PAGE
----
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The following list explains the different projection types that can be used with the camera. The most common types are the perspective and orthographic projections. In general the *CAMERA_TYPE* should be the *first* item in a

statement. If none is specified, the **camera**

camera is the default.**perspective**

**Perspective projection: **The

specifies the default perspective camera which simulates the classic pinhole camera. The (horizontal) viewing angle is either determined by the ratio between the length of the **perspective**

vector and the length of the **direction**

vector or by the optional keyword **right**

, which is the preferred way. The viewing angle has to be larger than 0 degrees and smaller than 180 degrees. See the figure in "Placing the Camera" for the geometry of the perspective camera.**angle**

**Orthographic projection: **This projection uses parallel camera rays to create an image of the scene. The size of the image is determined by the lengths of the

and **right**

vectors.**up**

If you add the

keyword after all other parameters of a perspective camera you'll get an orthographic view with the same image area, i.e. the size of the image is the same. In this case you needn't specify the lengths of the **orthographic**

and **right**

vector because they'll be calculated automatically. You should be aware though that the visible parts of the scene change when switching from perspective to orthographic view. As long as all objects of interest are near the **up**

point they'll be still visible if the orthographic camera is used. Objects farther away may get out of view while nearer objects will stay in view.**look_at**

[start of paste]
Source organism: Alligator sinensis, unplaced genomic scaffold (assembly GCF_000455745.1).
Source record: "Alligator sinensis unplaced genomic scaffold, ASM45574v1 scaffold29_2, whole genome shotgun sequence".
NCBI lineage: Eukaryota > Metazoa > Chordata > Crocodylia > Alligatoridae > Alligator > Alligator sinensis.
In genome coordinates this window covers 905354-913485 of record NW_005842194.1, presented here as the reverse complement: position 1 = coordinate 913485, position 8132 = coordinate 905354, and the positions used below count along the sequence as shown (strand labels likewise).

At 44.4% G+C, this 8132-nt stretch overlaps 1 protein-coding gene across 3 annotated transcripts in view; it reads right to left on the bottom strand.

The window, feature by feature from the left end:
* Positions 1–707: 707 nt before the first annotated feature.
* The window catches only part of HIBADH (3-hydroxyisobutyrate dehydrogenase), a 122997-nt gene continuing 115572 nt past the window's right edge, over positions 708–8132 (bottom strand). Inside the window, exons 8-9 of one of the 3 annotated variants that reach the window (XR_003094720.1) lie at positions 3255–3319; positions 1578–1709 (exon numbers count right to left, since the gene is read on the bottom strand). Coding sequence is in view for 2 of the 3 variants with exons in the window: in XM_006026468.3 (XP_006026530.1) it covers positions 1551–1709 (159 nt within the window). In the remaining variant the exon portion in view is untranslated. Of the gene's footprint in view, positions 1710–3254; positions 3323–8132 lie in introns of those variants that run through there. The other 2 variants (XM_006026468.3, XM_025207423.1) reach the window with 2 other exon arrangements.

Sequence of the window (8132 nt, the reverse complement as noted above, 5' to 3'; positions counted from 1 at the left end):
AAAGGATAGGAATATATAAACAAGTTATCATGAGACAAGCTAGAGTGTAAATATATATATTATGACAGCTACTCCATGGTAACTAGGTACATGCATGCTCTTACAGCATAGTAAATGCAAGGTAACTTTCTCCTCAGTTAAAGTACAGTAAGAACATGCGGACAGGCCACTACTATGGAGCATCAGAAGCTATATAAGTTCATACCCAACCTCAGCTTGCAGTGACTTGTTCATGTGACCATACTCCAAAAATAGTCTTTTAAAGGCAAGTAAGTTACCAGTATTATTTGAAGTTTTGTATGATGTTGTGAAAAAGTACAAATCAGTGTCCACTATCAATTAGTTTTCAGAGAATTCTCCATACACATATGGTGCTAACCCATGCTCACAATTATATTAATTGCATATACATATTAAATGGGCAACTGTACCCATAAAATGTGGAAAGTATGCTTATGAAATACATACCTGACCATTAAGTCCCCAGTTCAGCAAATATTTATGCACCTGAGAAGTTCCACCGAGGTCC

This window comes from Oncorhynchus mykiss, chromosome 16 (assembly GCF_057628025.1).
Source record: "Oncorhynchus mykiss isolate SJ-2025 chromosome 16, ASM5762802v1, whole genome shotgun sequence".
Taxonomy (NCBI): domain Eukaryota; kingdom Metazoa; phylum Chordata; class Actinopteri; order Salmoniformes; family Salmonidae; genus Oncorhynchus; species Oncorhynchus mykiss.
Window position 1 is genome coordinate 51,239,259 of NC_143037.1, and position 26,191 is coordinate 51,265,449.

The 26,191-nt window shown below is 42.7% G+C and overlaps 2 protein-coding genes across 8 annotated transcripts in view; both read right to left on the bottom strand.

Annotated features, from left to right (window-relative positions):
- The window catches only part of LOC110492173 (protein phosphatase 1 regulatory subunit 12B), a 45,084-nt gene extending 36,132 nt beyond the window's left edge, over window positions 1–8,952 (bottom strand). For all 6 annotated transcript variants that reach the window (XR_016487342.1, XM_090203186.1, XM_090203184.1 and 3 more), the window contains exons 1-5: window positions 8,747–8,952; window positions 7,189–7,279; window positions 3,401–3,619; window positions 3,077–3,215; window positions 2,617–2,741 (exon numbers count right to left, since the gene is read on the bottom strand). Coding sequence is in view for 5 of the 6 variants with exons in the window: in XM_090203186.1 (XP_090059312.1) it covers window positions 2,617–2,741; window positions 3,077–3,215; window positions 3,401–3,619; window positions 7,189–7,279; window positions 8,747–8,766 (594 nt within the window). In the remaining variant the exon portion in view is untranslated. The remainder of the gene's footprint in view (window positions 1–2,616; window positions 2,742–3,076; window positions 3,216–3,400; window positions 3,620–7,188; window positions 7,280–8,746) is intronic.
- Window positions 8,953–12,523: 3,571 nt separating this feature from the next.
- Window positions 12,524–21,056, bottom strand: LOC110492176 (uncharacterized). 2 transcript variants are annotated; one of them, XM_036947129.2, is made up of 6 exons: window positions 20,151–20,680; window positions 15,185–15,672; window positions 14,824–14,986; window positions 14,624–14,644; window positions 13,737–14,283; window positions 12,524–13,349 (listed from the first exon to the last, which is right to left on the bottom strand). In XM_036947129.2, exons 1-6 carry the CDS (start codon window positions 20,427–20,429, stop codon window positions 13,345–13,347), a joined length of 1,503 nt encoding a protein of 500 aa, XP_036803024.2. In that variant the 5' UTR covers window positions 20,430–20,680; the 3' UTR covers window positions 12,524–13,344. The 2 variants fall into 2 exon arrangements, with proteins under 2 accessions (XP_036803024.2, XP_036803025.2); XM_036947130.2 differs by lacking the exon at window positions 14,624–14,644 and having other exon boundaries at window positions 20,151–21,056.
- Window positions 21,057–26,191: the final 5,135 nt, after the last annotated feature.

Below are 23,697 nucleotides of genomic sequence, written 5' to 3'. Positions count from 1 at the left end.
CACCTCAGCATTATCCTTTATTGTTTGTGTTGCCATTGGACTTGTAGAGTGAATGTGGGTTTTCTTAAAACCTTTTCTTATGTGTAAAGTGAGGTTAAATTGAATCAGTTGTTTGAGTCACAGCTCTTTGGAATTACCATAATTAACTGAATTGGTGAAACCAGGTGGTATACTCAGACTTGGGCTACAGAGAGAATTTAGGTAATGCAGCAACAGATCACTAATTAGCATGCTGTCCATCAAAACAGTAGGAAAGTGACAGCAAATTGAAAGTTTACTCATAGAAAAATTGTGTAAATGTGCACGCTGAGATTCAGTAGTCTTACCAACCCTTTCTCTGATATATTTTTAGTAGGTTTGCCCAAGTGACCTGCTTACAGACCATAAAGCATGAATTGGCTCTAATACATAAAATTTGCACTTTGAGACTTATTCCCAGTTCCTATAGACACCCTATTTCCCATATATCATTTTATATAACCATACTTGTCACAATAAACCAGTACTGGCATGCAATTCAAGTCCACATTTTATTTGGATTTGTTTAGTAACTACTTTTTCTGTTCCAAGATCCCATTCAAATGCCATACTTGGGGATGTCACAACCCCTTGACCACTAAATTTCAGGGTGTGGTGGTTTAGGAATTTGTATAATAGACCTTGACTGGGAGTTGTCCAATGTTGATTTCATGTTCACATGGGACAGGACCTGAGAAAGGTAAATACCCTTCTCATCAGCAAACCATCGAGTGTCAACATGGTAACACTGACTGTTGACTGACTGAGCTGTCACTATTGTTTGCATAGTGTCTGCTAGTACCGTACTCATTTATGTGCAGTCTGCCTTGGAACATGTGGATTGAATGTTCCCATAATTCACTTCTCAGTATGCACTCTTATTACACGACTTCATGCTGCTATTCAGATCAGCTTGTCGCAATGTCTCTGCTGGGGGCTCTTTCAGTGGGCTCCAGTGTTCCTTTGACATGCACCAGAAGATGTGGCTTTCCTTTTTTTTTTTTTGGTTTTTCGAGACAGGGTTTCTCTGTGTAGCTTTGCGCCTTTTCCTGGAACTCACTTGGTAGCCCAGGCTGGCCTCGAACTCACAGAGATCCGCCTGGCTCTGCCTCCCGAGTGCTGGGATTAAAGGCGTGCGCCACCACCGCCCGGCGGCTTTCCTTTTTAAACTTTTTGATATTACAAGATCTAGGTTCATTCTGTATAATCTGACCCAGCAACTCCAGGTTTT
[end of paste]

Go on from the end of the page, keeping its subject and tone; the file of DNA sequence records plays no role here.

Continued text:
**Fisheye projection: **This is a spherical projection. The viewing angle is specified by the

keyword. An angle of 180 degrees creates the "standard" fisheye while an angle of 360 degrees creates a super-fisheye ("I-see-everything-view"). If you use this projection you should get a circular image. If this isn't the case, i.e. you get an elliptical image, you should read "Aspect Ratio".**angle**

**Ultra wide angle projection: **This projection is somewhat similar to the fisheye but it projects the image onto a rectangle instead of a circle. The viewing angle can be specified using the

keyword.**angle**

**Omnimax projection: **The omnimax projection is a 180 degrees fisheye that has a reduced viewing angle in the vertical direction. In reality this projection is used to make movies that can be viewed in the dome-like Omnimax theaters. The image will look somewhat elliptical. The

keyword isn't used with this projection.**angle**

**Panoramic projection: **This projection is called "cylindrical equirectangular projection". It overcomes the degeneration problem of the perspective projection if the viewing angle approaches 180 degrees. It uses a type of cylindrical projection to be able to use viewing angles larger than 180 degrees with a tolerable lateral-stretching distortion. The

keyword is used to determine the viewing angle.**angle**

**Cylindrical projection: **Using this projection the scene is projected onto a cylinder. There are four different types of cylindrical projections depending on the orientation of the cylinder and the position of the viewpoint. A float value in the range 1 to 4 must follow the

keyword. The viewing angle and the length of the **cylinder**

or **up**

vector determine the dimensions of the camera and the visible image. The camera to use is specified by a number. The types are:**right**

1 |
vertical cylinder, fixed viewpoint |

2 |
horizontal cylinder, fixed viewpoint |

3 |
vertical cylinder, viewpoint moves along the cylinder's axis |

4 |
horizontal cylinder, viewpoint moves along the cylinder's axis |

You should note that the vista buffer can only be used with the perspective and orthographic camera.

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